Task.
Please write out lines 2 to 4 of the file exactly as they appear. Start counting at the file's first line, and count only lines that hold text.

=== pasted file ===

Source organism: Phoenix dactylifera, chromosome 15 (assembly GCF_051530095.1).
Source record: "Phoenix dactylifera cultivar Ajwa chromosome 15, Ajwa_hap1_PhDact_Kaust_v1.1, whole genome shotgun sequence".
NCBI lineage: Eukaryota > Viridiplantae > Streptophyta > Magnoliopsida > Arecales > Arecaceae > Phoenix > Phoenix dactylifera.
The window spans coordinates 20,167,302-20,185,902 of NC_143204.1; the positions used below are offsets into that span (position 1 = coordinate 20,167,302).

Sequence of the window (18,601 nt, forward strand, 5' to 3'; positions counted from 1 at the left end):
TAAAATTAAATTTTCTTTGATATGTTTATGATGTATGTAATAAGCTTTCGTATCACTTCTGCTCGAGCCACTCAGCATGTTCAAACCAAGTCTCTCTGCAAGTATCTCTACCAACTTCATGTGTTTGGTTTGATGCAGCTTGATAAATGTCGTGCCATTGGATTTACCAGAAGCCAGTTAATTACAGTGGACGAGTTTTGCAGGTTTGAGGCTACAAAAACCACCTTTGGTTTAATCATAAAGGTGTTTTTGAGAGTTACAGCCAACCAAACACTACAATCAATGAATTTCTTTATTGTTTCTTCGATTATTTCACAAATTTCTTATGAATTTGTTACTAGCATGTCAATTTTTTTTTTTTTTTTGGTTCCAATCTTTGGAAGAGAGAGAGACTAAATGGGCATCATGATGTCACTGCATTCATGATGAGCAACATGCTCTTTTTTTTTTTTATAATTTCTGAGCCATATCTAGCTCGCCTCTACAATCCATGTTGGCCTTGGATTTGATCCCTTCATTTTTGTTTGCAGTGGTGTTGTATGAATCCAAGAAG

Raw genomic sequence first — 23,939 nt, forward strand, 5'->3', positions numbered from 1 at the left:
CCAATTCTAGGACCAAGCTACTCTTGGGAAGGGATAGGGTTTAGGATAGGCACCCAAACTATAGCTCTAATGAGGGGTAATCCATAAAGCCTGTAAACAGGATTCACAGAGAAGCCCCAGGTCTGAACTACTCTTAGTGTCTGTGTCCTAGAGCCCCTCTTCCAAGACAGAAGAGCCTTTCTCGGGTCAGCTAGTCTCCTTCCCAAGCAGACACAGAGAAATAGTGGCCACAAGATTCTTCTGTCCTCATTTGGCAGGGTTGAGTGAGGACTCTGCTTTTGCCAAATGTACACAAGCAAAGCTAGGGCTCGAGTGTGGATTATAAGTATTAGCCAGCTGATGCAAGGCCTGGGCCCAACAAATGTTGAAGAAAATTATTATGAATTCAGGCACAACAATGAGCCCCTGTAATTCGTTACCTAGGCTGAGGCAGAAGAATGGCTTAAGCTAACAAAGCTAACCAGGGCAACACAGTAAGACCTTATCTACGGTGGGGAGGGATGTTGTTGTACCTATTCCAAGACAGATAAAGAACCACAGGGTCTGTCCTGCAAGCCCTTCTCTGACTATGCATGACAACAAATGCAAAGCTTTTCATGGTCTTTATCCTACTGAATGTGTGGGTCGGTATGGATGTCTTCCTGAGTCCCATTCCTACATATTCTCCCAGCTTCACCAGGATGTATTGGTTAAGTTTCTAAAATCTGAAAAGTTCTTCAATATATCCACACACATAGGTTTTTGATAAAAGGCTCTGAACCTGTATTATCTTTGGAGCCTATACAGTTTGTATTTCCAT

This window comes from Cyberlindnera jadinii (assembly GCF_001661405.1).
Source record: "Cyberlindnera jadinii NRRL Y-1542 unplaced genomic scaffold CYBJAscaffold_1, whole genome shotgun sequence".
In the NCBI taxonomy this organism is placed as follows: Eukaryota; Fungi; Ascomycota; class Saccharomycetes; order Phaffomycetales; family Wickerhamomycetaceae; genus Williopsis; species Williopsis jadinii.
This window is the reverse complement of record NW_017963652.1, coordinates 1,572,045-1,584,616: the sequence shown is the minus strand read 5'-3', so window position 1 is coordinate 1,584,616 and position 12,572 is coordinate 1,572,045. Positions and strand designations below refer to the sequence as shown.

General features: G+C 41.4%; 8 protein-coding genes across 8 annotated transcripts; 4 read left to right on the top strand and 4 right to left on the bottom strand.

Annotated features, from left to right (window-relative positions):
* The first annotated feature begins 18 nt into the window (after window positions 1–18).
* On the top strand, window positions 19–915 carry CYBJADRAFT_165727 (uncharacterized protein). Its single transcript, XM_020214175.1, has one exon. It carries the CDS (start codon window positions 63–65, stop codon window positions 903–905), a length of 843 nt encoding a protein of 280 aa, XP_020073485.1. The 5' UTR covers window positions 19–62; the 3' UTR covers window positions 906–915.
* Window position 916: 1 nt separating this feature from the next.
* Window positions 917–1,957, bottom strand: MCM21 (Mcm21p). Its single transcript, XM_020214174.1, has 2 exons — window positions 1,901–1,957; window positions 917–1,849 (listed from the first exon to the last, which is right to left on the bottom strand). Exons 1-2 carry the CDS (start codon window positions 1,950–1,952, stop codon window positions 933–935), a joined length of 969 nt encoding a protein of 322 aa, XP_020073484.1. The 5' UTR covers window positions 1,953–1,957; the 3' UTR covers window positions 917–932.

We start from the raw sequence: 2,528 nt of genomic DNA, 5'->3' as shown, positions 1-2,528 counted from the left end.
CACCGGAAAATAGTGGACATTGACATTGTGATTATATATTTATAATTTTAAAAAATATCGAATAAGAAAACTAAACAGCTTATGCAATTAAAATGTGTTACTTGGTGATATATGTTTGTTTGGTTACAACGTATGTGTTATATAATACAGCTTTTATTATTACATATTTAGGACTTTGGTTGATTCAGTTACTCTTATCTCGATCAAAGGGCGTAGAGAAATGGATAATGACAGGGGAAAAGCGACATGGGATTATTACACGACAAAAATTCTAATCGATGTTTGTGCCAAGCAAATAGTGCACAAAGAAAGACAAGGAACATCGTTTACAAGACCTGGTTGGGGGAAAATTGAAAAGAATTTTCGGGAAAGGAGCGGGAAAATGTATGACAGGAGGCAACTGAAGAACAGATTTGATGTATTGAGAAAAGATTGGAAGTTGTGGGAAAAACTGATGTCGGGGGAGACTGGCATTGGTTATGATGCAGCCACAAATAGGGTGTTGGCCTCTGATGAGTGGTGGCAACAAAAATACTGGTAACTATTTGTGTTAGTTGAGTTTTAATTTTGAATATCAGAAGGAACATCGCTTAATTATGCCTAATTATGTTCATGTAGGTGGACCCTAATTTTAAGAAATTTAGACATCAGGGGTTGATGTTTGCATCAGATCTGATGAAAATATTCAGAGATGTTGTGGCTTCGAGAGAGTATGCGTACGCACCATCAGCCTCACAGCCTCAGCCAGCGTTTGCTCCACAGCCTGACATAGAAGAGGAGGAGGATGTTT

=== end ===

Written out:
Source record: "Phoenix dactylifera cultivar Ajwa chromosome 15, Ajwa_hap1_PhDact_Kaust_v1.1, whole genome shotgun sequence".
NCBI lineage: Eukaryota > Viridiplantae > Streptophyta > Magnoliopsida > Arecales > Arecaceae > Phoenix > Phoenix dactylifera.
The window spans coordinates 20,167,302-20,185,902 of NC_143204.1; the positions used below are offsets into that span (position 1 = coordinate 20,167,302).